Trade unions' power weakens
As workers celebrated May Day yesterday, labour analysts warned that the influence of trade unions in the workplace has waned, with most unions' membership declining.
This has also seen unions' ability to persuade employers on worker issues hampered.
"Labour unions are weaker today because they are battling for membership and influence," said labour analyst Terry Bell.
"A lot of workers have just become very disillusioned not just with politicians, but with trade unions themselves because of the leaders.
"At the time where we needed more democratic unions [and] when there [are] so many jobs under threat, we have a situation where unions are under tremendous pressure and are actually weaker," Bell said.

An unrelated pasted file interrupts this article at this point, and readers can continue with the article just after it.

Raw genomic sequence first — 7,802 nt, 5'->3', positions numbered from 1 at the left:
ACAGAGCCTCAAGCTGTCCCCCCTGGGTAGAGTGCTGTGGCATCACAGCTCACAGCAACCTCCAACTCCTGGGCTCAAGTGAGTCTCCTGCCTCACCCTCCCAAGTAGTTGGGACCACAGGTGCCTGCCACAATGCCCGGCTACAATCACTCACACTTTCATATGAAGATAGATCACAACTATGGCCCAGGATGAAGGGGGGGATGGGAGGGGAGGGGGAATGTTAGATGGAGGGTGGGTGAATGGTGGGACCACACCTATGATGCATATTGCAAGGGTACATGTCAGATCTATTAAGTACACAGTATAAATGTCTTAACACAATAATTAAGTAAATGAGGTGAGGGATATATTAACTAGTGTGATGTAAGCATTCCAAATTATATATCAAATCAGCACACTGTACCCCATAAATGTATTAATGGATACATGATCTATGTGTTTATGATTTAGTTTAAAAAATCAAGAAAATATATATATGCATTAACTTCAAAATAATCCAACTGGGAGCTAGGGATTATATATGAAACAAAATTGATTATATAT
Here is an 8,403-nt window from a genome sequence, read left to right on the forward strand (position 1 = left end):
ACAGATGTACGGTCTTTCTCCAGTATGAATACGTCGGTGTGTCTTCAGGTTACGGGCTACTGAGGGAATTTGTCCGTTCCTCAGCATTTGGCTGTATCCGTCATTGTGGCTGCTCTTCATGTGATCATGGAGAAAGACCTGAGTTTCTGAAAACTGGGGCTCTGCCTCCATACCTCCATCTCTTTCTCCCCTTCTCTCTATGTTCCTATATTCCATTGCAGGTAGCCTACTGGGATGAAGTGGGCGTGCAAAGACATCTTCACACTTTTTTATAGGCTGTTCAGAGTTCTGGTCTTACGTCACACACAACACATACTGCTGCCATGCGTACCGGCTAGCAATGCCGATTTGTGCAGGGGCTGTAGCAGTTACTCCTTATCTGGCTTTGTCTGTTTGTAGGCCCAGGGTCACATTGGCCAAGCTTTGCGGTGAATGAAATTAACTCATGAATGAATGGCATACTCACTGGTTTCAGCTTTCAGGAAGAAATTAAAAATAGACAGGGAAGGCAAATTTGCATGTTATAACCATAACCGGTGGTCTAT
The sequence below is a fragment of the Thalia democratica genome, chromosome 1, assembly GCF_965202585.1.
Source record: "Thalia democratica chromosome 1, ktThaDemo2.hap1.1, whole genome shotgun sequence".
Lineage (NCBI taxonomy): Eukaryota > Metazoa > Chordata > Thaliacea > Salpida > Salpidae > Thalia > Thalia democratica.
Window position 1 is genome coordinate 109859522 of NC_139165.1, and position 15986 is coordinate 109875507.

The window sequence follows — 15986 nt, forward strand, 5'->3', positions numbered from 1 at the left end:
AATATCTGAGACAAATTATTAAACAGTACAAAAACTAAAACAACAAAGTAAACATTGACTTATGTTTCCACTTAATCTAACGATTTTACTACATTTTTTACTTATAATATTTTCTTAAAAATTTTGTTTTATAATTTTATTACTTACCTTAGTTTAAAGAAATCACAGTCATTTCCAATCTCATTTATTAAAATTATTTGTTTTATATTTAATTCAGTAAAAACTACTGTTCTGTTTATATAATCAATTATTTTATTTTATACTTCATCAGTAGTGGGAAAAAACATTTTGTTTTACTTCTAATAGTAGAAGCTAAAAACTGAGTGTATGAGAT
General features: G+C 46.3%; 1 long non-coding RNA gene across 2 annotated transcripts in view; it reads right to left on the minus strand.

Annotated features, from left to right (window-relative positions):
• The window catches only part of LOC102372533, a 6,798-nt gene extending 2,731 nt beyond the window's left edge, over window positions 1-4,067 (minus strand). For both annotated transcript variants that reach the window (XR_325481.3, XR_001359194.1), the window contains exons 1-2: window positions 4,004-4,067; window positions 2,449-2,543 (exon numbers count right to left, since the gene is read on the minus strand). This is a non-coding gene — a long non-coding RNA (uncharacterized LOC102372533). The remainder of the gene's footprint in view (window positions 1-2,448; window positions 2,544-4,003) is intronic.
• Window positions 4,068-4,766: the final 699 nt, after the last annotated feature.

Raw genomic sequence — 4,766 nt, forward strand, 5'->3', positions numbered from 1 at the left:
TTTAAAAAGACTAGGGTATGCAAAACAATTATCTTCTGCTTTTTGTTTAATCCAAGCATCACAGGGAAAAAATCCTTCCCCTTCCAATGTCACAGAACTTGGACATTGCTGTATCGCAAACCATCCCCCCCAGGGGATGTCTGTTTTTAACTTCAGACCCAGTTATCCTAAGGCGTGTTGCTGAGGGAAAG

There are 190 registered unions with the Department of Labour. This week bus companies and unions will attempt to end a three-week strike over wage increases. The strike's impact has largely been felt by those who rely on public transport and the employers.
Another labour analyst, Mamokgethi Molopyane, said unions still played a critical role in ensuring that government heard workers' pleas.
"The debate . on the national minimum wage is an example of how labour movement can influence policy.
". This signifies how relevant a role unions still play and how . when they put effort into it, workers issues can be elevated to government level."
She said where labour movements differed, they often disintegrated to cult politics in the sense that the issue becomes about the leader and not workers' interest.
Tony Healy, another independent analyst, said unions have deviated from their original mandate. "Many unions have lost touch with grass roots members and that is why I think one in four workers in this country are unionised."
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